Written by Andy Trainer – Fri 12 Jul 2013
Could Lean Six Sigma be used to create the perfect sportsman/woman?
This is a topic of much debate across forums, blogs, books and in lecture halls around the world.
Lean Six Sigma has had unprecedented success in reducing waste and improving quality, not only in the manufacturing industry in which it originated, but in other branches of business from Advertising to HR, which is why we don't only focus on its manufacturing roots on our Lean Six Sigma Green Belt Training.
After recovering from a traumatic brain injury, former Tennis professional Steven Falk wrote "Six Sigma Tennis" in which he outlined his methodology for using Six Sigma to improve the coaching and training of players to the point where they reach their maximum potential ability (or at least 99.7% of it!).
Using the DMAIC method he argues that a coach or player themselves can pinpoint weaknesses and improve on them.
So let's take tennis as the example as Falk does: imagine a player who is of the highest quality but still loses about 40% of points when returning a serve. Using DMAIC you can pinpoint exactly where the deficiency is.
Let's imagine that they win 80% of points when using the forehand shot; this must mean they only win 40% of points when using a backhand. This is clearly the weakness and so can be identified as the shot that needs most work and training.
If, with work, the player can improve their backhand to the level of winning 80% of pointsplayed on it (matching their forehand) it will result in only 20% of total return shot pointsbeing lost. This a significant 20% improvement, to the point of being set, match, even tournament changing form.
In the final of Andy Murray's recent Wimbledon win, he only made a total of 21 unforced errors in the entire match and an amazing 15 in the semi-final before.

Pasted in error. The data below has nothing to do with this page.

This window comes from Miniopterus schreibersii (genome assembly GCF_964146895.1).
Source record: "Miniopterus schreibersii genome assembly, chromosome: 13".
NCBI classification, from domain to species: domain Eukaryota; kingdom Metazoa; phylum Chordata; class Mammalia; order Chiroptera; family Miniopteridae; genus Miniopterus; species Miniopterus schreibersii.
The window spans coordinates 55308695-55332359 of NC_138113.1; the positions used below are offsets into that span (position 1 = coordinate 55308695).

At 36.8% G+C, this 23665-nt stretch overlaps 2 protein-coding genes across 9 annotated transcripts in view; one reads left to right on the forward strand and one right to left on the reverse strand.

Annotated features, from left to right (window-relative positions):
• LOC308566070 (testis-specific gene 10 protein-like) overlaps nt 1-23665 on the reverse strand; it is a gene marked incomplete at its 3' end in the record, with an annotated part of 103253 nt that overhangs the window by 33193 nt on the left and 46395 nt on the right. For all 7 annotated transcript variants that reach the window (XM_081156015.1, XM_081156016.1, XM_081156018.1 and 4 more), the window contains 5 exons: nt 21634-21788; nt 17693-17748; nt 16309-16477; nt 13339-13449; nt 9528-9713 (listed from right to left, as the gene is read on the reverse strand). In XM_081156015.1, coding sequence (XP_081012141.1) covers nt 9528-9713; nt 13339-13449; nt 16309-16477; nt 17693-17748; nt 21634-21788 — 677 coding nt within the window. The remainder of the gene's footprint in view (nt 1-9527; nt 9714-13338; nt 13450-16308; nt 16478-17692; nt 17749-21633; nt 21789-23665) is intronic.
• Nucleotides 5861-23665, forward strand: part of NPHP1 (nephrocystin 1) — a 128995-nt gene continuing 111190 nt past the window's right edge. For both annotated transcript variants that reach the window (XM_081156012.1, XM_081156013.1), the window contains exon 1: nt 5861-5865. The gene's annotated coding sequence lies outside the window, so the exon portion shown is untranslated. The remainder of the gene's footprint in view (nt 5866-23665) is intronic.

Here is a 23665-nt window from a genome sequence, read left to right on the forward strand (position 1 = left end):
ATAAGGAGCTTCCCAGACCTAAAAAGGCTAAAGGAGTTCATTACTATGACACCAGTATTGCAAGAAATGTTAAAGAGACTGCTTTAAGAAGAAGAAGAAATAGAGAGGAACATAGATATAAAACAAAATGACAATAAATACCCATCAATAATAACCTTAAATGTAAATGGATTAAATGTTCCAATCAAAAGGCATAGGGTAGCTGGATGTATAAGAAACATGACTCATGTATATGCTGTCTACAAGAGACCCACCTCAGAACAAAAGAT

Djokovic meanwhile hit 40 in the final and 48 in the previous round.
This is the potential gain of eliminating waste - despite both finalists obviously winning their semis, Murray had committed 33 less errors going into the match, which will have given him an enormous confidence boost, and in the end the result was clear - 25 less unforced errors in the final equalled the title.
So for a sport like tennis whereby it's easy to identify weaknesses based on where points are won and lost, Six Sigma could potentially be a very useful tool for coaches and players alike.
But what about other sports which are perhaps more tactics-based like Football or Rugby or more strategic, game-like sports like Snooker or Darts.
Let's take a brief look at how Lean Six Sigma could potentially be applied to each -
With a team-based sport like Football, it becomes harder to isolate deficiencies of individual players as causes for losses, but it's still somewhat possible. The most obvious examples would be the Centre Forward or Goalkeeper.
If the Goalkeeper only saves 20% of shots taken at him, it could certainly be a major contributing factor to the team's losses.
Using DMAIC you could workout which area of the goal the keeper is least likely to save a shot in, and work on his agility and reaction speed to getting to that area.
The same can be applied to the Forwards in terms of converting chances.
This season, Manchester United had the best shot-to-goal conversion rate of any team in the league - an astounding 19.8% - so they scored 1 in every 5 times they shot. With that record, it's no wonder they went on to win the league convincingly.
Despite its brutish nature, Rugby is perhaps more reliant on tactics than it is on individual strength or brilliance and so in applying Lean Six Sigma it would potentially be better to look at the team as a whole.
Let's say the team loses 30% of its own scrums, this could be contribute hugely to losses as the opposition is allowed the ball more than they would if that percentage was lower.